Using Unix to access OS/2 machines

  1. Samba's client, smbclient, is a very basic piece of software. You'll probably not like the text-mode based user interface. So, if you to access resources on an OS/2 machine from a Unix machine, the best solution would probably be to use an FTP server on the OS/2 machine. Warp 4 and Warp Connect already come which such a beast, while there are several shareware FTP servers available as well. Once the FTP server is installed, you can use Unix X based FTP clients (including Webbrowsers) to access that OS/2 machine. An alternative would be to buy the OS/2 NFS kit, but it's quite expensive.
  2. When you connect with the Samba client (smbclient) to a Warp 4 or Connect machine, and the Samba binaries have been compiled without encrypted passwords (search for 'libdes' in the Makefile), you need to enter the password in CAPITALS, otherwise Warp will not accept it! An smbclient with encrypted password accepts passwords in either case.
  3. If you use Linux and you want to access a Warp machine: no need to use the cumbersome smbclient! Just use smbfs and you will be able to mount the Warp machine into the Linux directory tree! You need a recent version of the Linux kernel, compile in smbfs support (or use the modular support for it), download the smbfs kit from the Samba FTP server and compile the smbfs utilities such as smbmount.
  4. If you don't use Linux but still would like to mount Warp machines as a directory, check out Rumba. So far, it has been ported to Linux and Nextstep but it is expected to be portable to other platforms as well. It runs in user space.
  5. Only OS/2 machines which can act as servers can be accessed from Unix. This means: Warp 4 and Warp Connect. And Lan/Warp Server too, of course. But not OS/2 2.x or Warp 3 non-Connect machines (unless you install extra software such as Lantastic or Samba/2).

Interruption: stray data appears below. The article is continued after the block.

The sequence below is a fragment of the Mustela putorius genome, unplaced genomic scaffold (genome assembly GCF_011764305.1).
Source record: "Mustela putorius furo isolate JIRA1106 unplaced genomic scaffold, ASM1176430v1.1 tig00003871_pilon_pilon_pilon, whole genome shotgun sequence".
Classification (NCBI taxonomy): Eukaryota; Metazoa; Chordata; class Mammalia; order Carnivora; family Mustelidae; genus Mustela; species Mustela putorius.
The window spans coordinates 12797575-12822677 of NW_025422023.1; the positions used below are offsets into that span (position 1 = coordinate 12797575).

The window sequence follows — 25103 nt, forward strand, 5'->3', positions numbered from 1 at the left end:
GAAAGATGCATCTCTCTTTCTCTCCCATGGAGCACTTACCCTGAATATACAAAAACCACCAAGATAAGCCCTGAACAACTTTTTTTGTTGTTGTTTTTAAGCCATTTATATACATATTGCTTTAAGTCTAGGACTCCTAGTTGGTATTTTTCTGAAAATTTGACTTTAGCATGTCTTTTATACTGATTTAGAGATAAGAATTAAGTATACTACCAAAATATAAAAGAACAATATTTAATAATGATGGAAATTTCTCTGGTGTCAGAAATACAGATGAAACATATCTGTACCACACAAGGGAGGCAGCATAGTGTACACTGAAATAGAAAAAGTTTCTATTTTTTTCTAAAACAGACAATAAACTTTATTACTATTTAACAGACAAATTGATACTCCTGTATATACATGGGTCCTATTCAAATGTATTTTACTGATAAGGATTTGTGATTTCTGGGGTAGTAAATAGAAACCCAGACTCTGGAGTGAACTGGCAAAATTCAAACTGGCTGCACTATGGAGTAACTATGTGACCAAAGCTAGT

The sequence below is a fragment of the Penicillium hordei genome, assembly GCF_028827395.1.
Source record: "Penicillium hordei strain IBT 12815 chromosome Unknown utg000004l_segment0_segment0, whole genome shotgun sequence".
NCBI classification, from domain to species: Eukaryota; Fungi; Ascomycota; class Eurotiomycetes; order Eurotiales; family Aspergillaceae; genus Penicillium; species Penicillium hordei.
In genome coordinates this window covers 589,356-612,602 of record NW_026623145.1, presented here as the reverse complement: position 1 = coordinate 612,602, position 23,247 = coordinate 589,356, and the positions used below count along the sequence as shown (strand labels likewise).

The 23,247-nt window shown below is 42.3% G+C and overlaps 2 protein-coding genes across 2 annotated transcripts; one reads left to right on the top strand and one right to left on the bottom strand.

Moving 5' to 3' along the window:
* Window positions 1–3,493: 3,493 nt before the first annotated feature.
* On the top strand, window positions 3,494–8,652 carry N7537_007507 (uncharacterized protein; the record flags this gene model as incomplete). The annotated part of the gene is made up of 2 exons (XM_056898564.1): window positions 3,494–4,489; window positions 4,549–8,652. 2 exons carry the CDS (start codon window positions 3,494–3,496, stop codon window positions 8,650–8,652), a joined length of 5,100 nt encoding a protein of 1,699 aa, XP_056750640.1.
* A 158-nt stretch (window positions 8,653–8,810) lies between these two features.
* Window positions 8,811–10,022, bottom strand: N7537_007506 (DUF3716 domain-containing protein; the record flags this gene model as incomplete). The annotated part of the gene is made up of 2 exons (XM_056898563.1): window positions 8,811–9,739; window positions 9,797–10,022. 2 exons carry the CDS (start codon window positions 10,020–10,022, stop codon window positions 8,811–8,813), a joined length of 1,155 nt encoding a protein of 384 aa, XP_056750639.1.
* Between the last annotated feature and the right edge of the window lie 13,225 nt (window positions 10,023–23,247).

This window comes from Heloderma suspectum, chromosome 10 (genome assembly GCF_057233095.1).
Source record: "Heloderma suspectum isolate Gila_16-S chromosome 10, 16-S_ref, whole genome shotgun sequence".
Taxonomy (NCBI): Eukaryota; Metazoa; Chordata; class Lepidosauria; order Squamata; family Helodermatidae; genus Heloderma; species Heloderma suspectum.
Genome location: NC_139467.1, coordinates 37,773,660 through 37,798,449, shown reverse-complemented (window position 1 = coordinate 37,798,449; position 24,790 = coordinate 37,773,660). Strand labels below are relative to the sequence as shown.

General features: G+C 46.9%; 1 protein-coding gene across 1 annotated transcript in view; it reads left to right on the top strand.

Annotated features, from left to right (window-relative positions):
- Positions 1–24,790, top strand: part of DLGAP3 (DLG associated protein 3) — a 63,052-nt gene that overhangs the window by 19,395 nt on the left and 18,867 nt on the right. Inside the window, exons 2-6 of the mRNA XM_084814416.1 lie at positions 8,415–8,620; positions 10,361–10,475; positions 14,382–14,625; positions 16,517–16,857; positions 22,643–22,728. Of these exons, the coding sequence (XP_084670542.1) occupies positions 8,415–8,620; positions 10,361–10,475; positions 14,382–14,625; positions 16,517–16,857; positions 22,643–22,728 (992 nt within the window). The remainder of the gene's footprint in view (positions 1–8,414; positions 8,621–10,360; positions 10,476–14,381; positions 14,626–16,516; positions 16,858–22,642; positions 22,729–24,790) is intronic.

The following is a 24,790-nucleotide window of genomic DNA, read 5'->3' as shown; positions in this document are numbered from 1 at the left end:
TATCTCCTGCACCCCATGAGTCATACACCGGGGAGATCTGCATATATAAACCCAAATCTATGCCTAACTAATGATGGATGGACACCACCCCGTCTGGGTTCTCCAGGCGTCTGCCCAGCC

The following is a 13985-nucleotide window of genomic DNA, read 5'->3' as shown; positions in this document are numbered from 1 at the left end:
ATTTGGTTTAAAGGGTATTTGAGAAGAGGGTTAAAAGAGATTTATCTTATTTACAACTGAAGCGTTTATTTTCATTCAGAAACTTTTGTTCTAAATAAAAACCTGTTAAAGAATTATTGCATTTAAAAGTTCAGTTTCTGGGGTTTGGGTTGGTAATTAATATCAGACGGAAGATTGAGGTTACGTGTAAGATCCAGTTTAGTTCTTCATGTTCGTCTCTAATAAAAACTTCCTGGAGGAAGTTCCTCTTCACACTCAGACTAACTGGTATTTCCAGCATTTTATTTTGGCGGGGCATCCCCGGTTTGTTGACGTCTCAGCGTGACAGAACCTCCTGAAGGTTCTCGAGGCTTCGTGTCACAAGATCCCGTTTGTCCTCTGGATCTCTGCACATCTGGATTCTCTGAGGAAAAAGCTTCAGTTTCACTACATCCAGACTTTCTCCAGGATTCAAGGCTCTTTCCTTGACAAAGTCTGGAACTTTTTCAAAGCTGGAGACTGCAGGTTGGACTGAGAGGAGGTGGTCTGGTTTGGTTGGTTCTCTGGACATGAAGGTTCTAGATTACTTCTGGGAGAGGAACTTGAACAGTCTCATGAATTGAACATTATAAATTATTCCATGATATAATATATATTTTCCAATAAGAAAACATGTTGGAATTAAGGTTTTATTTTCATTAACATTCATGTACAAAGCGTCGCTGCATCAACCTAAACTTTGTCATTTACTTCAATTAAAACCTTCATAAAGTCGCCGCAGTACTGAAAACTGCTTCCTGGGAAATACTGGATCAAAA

6. From a Unix command prompt window, use the Samba client to see if you can get the shares from your Warp machine listed:

  7. smbclient -L myPCname
  8. Now to something even more advanced: set up a connection to a share of your Warp machine and copy some files, list them on screen etc.:

  9. smbclient '\\myPCname\fdrive'
    (Note the quotes! They are relevant!) If you use a public share, the password you enter should not matter. Once you are in, cd and dir around as you please. It works more or less like the Unix command line FTP client (/usr/bin/ftp).
  10. Another thing you can try is to send a message ('WinPopUp', 'Network Messaging') with:

  11. smbclient -M myPCname
    Or you can print to a printer connected to the Warp machine (if you have a printer share defined on that machine):
    smbclient '\\myPCname\faxprn' -P
    and then use the "print" command on the command line.

    Warp Connect and Warp 4 both come with support for LPR style printing, so you don't really have to use smbclient. However, setting it up on the Warp machine may be a bit tricky and for good performance you need to install the LPR update.

  12. There's now a graphical front-end for smbclient in development! Smb2www allows you to view files and directories located on SMB servers (Windows, Warp etc.) from any webbrowser. Plus, if you click on a file, it will be downloaded and/or be viewed (e.g. JPEG picture).
  13. The Samba client (smbclient/SMBCLNT.EXE) could crash the peer-to-peer networking software of Warp 4 and Warp Connect. A quick fix (for Samba, not OS/2!) is now available. Read this.
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